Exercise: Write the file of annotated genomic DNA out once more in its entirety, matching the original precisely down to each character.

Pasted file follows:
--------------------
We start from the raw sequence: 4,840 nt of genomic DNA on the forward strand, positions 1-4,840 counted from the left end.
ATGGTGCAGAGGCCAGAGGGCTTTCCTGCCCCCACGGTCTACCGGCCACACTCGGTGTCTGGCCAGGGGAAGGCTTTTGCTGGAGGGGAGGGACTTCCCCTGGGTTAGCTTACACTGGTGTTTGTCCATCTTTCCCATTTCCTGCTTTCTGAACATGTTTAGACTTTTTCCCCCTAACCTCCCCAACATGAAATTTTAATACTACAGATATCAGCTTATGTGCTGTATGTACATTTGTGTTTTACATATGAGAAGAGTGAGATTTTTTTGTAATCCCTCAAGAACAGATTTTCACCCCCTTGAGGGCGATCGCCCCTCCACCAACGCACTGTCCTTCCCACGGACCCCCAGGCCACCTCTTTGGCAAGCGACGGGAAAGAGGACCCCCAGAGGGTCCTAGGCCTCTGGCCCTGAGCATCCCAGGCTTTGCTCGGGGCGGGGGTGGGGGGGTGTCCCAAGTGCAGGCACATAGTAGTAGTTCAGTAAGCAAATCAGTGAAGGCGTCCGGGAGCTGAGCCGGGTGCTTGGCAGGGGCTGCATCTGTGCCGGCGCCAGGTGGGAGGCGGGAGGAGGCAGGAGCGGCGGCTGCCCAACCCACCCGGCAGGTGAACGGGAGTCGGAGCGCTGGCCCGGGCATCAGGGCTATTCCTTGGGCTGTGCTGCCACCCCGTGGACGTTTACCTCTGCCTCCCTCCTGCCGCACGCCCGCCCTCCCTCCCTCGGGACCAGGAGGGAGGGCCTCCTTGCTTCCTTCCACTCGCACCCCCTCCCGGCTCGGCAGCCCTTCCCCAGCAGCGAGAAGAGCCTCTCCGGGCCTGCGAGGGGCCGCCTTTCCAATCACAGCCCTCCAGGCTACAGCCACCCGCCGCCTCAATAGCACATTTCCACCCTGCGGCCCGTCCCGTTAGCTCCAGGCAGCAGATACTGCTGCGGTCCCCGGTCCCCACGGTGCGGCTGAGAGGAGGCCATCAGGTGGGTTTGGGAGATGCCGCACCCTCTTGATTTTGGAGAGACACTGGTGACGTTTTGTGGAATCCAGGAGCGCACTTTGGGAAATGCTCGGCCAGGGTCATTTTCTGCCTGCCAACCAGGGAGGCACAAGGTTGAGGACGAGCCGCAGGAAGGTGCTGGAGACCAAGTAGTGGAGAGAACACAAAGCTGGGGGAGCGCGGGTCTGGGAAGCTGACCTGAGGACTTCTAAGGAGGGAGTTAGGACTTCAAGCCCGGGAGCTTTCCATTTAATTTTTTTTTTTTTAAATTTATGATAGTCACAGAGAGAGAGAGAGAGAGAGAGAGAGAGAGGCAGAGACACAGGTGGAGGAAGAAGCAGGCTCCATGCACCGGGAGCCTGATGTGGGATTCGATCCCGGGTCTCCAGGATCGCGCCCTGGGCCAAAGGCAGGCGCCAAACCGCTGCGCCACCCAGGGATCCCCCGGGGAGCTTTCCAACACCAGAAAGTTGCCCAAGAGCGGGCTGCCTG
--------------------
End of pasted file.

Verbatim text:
We start from the raw sequence: 4,840 nt of genomic DNA on the forward strand, positions 1-4,840 counted from the left end.
ATGGTGCAGAGGCCAGAGGGCTTTCCTGCCCCCACGGTCTACCGGCCACACTCGGTGTCTGGCCAGGGGAAGGCTTTTGCTGGAGGGGAGGGACTTCCCCTGGGTTAGCTTACACTGGTGTTTGTCCATCTTTCCCATTTCCTGCTTTCTGAACATGTTTAGACTTTTTCCCCCTAACCTCCCCAACATGAAATTTTAATACTACAGATATCAGCTTATGTGCTGTATGTACATTTGTGTTTTACATATGAGAAGAGTGAGATTTTTTTGTAATCCCTCAAGAACAGATTTTCACCCCCTTGAGGGCGATCGCCCCTCCACCAACGCACTGTCCTTCCCACGGACCCCCAGGCCACCTCTTTGGCAAGCGACGGGAAAGAGGACCCCCAGAGGGTCCTAGGCCTCTGGCCCTGAGCATCCCAGGCTTTGCTCGGGGCGGGGGTGGGGGGGTGTCCCAAGTGCAGGCACATAGTAGTAGTTCAGTAAGCAAATCAGTGAAGGCGTCCGGGAGCTGAGCCGGGTGCTTGGCAGGGGCTGCATCTGTGCCGGCGCCAGGTGGGAGGCGGGAGGAGGCAGGAGCGGCGGCTGCCCAACCCACCCGGCAGGTGAACGGGAGTCGGAGCGCTGGCCCGGGCATCAGGGCTATTCCTTGGGCTGTGCTGCCACCCCGTGGACGTTTACCTCTGCCTCCCTCCTGCCGCACGCCCGCCCTCCCTCCCTCGGGACCAGGAGGGAGGGCCTCCTTGCTTCCTTCCACTCGCACCCCCTCCCGGCTCGGCAGCCCTTCCCCAGCAGCGAGAAGAGCCTCTCCGGGCCTGCGAGGGGCCGCCTTTCCAATCACAGCCCTCCAGGCTACAGCCACCCGCCGCCTCAATAGCACATTTCCACCCTGCGGCCCGTCCCGTTAGCTCCAGGCAGCAGATACTGCTGCGGTCCCCGGTCCCCACGGTGCGGCTGAGAGGAGGCCATCAGGTGGGTTTGGGAGATGCCGCACCCTCTTGATTTTGGAGAGACACTGGTGACGTTTTGTGGAATCCAGGAGCGCACTTTGGGAAATGCTCGGCCAGGGTCATTTTCTGCCTGCCAACCAGGGAGGCACAAGGTTGAGGACGAGCCGCAGGAAGGTGCTGGAGACCAAGTAGTGGAGAGAACACAAAGCTGGGGGAGCGCGGGTCTGGGAAGCTGACCTGAGGACTTCTAAGGAGGGAGTTAGGACTTCAAGCCCGGGAGCTTTCCATTTAATTTTTTTTTTTTTAAATTTATGATAGTCACAGAGAGAGAGAGAGAGAGAGAGAGAGAGAGGCAGAGACACAGGTGGAGGAAGAAGCAGGCTCCATGCACCGGGAGCCTGATGTGGGATTCGATCCCGGGTCTCCAGGATCGCGCCCTGGGCCAAAGGCAGGCGCCAAACCGCTGCGCCACCCAGGGATCCCCCGGGGAGCTTTCCAACACCAGAAAGTTGCCCAAGAGCGGGCTGCCTG